**Z**and

**Z**

^{−1}are diagonal matrices for modulation schemes where the modulators

*A*are orthogonal over the integral. The quantity

_{j}**Z**

^{−1}will be referred to as the

*modulator inner product inversion matrix*.

**A**,

**Z**

^{−1}will be constant with respect to the initial phase of the modulation. However, in cases where the polarimeter varies in time or in space, as would be the case when there is drift in the absolute angular position of a freely running rotating retarder or in the absolute phase of oscillation of the PEM-based systems [8

**46**, 8428–8445 (2007). [CrossRef] [PubMed]

**Z**will not be constant and needs to be computed separately at each reconstruction point. The more general

**Z**in the time domain can be calculated by where

*w*(

*t*) is the reconstruction window used for the estimation of the Stokes signal. If

*w*is a rectangular window with a length corresponding to integer periods of all modulation frequencies in the system, Eq. (17) reduces to Eq. (16); in general arbitrary window shapes and modulation schemes need the weighted inner product matrix elements calculated for all space time and/or wavelength.

**W**

*term in Eq. (15), examine how it operates on the modulated flux in the standard PDRM formalism, The matrix*

^{T}**W**

*plays two roles. First,*

^{T}**W**

*acts as the homodyne in the demodulation process, since the matrix*

^{T}**W**includes the modulation strategy of

**A**(

*x*,

*y*,

*t*,

*λ*). The homodyne process remodulates the modulated signal. When the modulation is made up of a superposition of sinusoids, multiplication by a homodyne creates a superposition of signals, with one component of the signal unmodulated (centered at base band) and other components of the superposition are copies of the signal modulated at higher frequencies. These copies can then be filtered out with a low pass filter, leaving only the component of the signal that is unmodulated. Multiplying the input Stokes parameters by

**W**and then by

**W**

*is equivalent to mixing with a carrier frequency once to move the base band signal up to the side bands and a second time to create a copy at base band along with spurious copies at higher frequencies. In communications theory, the next step is to low pass filters to eliminate the spurious high frequency copies. The low pass filter is implicitly included in the matrix multiplication*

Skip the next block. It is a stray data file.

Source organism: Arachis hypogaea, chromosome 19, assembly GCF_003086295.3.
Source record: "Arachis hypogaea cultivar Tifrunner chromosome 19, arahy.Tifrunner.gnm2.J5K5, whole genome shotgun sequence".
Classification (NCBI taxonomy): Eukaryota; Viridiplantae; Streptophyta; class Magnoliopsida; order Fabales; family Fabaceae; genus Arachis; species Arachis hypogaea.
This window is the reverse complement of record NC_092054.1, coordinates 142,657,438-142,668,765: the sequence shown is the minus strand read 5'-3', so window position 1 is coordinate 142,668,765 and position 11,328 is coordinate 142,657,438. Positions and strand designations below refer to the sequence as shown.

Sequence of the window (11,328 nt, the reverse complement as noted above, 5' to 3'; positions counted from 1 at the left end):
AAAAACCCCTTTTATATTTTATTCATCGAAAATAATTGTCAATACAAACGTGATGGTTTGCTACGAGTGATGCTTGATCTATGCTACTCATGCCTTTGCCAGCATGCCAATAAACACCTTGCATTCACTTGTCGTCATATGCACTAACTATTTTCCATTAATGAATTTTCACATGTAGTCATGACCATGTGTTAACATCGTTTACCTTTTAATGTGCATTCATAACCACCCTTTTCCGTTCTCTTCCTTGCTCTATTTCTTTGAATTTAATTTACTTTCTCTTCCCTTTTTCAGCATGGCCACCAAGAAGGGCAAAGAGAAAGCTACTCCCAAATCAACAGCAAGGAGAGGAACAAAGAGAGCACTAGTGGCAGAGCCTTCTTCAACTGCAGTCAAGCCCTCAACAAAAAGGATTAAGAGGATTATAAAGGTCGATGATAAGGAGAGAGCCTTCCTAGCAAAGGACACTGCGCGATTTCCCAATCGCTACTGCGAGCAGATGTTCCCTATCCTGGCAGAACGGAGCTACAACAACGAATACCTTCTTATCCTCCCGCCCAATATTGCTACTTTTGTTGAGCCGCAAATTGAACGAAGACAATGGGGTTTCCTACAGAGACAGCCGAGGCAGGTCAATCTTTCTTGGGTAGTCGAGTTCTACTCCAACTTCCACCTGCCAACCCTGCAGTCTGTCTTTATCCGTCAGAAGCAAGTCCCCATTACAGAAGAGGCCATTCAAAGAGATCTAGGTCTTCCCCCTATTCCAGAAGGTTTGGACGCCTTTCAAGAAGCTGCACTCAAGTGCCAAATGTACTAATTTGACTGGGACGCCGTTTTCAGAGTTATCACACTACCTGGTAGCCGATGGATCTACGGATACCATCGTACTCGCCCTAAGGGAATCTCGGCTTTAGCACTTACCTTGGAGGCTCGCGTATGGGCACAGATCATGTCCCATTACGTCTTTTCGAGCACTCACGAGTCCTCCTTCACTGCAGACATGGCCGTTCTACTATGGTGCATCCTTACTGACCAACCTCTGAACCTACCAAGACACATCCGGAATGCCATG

^{T}**W**

^{T}**W**, and this is the second role of

**W**

*. However, in the matrix multiplication the low pass filter has a rectangular footprint (in time, space, and/or wavelength). This rectangular footprint has a sinc-function frequency response that allows leakage of spurious high frequency signals into the reconstruction as shown below.*

^{T}**A**is a4 × 1 vector with each element a scalar function of space time and wavelength, not the 4 ×

*N*matrix that

**W**conventionally implies. The quantity

*w*(

*x*,

*y*,

*t*,

*λ*) is the windowing function in Eq. (17); this ensures that the reconstruction algorithm properly unfixes the modulators over the particular window that has been chosen for the estimation. Separating

*w*from the inversion process allows for the optimization of the low pass filter operation and for the control over which portions of the frequency domain are included in the estimation. The advantage of this will become clear in the following section. In the special case when the

*Z*matrix is constant over the modulation, the final estimation can be written as

## 5. Discussion

*W*and hence will have errors.

_{B}### 5.1. Rotating Retarder Polarimeter

*δ*rotating at a frequency

*f*

_{0}followed by an fixed ideal linear analyzer with the orientation 0° such that analyzer as function of time is

*d*(

_{n}*t*) =

*δ*(

*t*−

*nt*

_{0}) at a point

*h*(

*x*,

*y*) =

*δ*(

*x*,

*y*). With the periodic sampling there are only samples at the sample number

*A*

_{2}and

*A*

_{3}. In Eq. (22)

*Z*

_{12}=

*Z*

_{21}≠ 0 because the modulators

*A*

_{0}and

*A*

_{1}are not orthogonal; both have DC components.

### 5.2. Example: Band Limited Polarization Scene

*W*≤ 2

_{B}*f*

_{0}and

**A**.

**A**(

**t**)

*I*(

*t*) using each of the four modulation functions in Eq. (21). The shaded region in Fig. 5 and all other following frequency domain plots indicates the band limit criteria for the modeled polarimeter. The first and second modulators place the

*s*

_{0}and

*s*

_{1}information in base band. The third modulator places the

*s*

_{2}information at base band, and the fourth modulator places the

*s*

_{3}information at base band.

**Z**

^{−1}separates

*s*

_{0}and

*s*

_{1}and equalizes the amplitude of all channels, yielding the result in Fig. 6.

*w*does not reject the contributions from these copies, self-error (error in reconstruction resulting from the desired signal) and cross-error (error caused by channel cross talk) will occur. The artifacts caused by these copies are different from aliasing since there is no overlap in the frequency domain of these channels; aliasing will be discussed in section 5.3

*x*) = 1 for |

*x*| < 1 and 0 otherwise.

*s*

_{0}information showing up as high frequency error in

*s*

_{0}signal) and cross error (e.g. base band